This is perhaps my favourite of the genres reading (and writing) fanfiction introduced me to, and while it is in spirit certainly not restricted to only fanfiction, it is it seems most clearly indulged there.
Hurt/Comfort is an easily-defined and yet very malleable genre. In its simplest form it is in just two parts, though those parts may be more complex in themselves.
One’s main character (or characters) suffer some manner of pain, be it physical (perhaps an accident or act of malice that leaves injuries) or mental/emotional (the loss of a friend, the failure of a quest, a break up); then that hurt is . . . comforted by another character or characters. How that comfort is provided – and whether it is a true ‘fix’ or merely soothing offered on the topic of something that cannot be simply repaired – depends on the situation and the writer, of course.
The idea is to break you character apart – to varying degrees, and this can be taken so far as to leave a reader teary-eyed and wondering if they are beyond repair – and then ever-so-gently restore them, piecing the broken shards into one cohesive whole and leaving a reader feeling relieved or delighted. Ideally, one should be wrapped up to some degree in the pain of the breaking and the happiness of the re-assembly. (Shouldn’t we always, ideally, be wrapped up by and drawn into a story, though?)
There’s a feeling of . . . satisfaction, to reading a well-done hurt/comfort story, in my experience. It might bring me out to the precipice and leave me dangling with my hand clutched over my heart for a while, but eventually it will bring me back to safe ground and assure me that everything is okay, probably even better now than it ever was before.
It’s a popular genre to use with couples (granted that most things can be in fanfiction) though it can be every bit as touching with friends or families (especially found families, or replacing the hurts of a lost or abusive family with a new one of friends closing ranks). It can be a surprisingly sweet way to begin a relationship or deepen a friendship into something more, as well as to slot into an established relationship.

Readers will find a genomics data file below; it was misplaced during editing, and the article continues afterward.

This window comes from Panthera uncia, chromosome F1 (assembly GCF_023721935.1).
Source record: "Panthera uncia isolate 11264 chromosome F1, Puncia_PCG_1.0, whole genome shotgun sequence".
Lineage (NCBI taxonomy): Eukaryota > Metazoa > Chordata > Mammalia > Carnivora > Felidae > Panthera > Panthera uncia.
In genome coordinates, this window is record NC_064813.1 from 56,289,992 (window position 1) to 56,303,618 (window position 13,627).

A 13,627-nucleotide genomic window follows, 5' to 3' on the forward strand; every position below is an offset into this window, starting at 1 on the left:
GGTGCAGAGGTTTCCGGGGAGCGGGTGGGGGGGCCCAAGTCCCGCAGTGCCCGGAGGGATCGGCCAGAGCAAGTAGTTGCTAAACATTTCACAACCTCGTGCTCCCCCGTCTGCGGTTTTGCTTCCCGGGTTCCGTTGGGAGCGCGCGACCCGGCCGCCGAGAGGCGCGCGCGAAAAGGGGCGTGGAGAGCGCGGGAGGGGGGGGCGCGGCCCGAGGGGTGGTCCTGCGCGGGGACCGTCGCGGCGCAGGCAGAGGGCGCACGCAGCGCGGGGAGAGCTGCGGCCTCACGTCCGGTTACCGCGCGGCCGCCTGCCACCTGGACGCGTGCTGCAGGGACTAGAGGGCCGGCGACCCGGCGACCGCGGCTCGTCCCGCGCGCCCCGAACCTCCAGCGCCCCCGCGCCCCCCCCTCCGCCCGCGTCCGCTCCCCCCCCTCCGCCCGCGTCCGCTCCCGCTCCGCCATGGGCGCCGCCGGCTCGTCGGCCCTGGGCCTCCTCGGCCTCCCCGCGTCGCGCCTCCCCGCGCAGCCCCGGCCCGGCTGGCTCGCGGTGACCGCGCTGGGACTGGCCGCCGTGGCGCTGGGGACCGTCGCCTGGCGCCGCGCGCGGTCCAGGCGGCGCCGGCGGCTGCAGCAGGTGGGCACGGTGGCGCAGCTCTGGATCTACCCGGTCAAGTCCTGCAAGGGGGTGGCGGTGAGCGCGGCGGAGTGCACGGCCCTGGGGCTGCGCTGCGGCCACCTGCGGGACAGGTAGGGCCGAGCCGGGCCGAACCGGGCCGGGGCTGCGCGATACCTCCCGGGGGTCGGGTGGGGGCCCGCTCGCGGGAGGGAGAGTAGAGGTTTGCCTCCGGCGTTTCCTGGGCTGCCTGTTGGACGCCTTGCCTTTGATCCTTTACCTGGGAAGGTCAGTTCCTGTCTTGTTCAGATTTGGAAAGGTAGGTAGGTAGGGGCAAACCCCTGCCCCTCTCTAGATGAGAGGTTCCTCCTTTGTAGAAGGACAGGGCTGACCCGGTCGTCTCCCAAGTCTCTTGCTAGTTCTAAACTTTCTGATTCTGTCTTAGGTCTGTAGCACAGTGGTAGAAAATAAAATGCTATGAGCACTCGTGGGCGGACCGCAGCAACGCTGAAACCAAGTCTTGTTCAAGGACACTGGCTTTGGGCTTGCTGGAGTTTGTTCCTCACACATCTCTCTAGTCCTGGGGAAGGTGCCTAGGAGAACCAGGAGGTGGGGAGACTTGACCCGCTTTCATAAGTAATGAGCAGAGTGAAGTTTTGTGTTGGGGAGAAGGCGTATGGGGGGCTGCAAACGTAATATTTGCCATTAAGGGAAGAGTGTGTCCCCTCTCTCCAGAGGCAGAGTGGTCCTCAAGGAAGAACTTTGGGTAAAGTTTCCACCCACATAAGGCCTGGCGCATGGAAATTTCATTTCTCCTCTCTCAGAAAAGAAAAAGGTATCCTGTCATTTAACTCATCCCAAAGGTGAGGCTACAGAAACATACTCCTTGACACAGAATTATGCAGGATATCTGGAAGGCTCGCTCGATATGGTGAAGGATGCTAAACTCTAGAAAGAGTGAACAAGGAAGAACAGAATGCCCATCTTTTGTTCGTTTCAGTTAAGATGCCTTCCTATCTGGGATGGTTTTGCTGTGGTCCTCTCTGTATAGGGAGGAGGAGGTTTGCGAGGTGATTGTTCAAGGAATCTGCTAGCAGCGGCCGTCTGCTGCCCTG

H/C stories can be overall light pieces of warm, soothing fluff, or range all the way to painful, angst-filled explorations with only a small salve at the end to prevent the bite of a wholly unhappy ending. The two ‘halves’ of the hurt/comfort equation can be weighted in either direction, depending on the requirements of the specific story and the choices and temperament of the author.
Of course the whole range is worthy of exploration (and useful) depending on the storyline it fits, from the simple to the most layered complexities and the sweet to the painfully poignant.
I truly love the genre myself, and I see no reason why it should be so restricted as to be allowed free rein only in fanfiction!
While I have, of course, never found anything so clearly labelled as ‘hurt/comfort’ amongst original fiction, I have read stories that fit the pattern to some degree, mixed into anthologies or even making up an arc in a novel. They can be such rewarding stories, putting your darlings through such damage and all.
Right now as part of my Camp NaNoWriMo project I am working on a hurt/comfort story (it was supposed to be a short story. . .) that has grown into a novella as details and complexities layered into the ‘hurt’ side of things and now the ‘comfort’ side requires an equally nuanced pattern.
As simple as the concept may be in essence, it is anything but limiting, and it is something I personally would love to see more explicitly explored in traditional fiction, even to the way it is indulged in fanfiction.
Hurt/Comfort might be one of my favourites, but it’s certainly not the only genre fanfiction introduced me to which I think invites further exploration in original writings as well. Which is why I decided that I’d love to talk about fanfiction specific genres here, and how I think they could translate to traditional fiction, and why this series came about.
I don’t know yet which genre I’ll talk about next!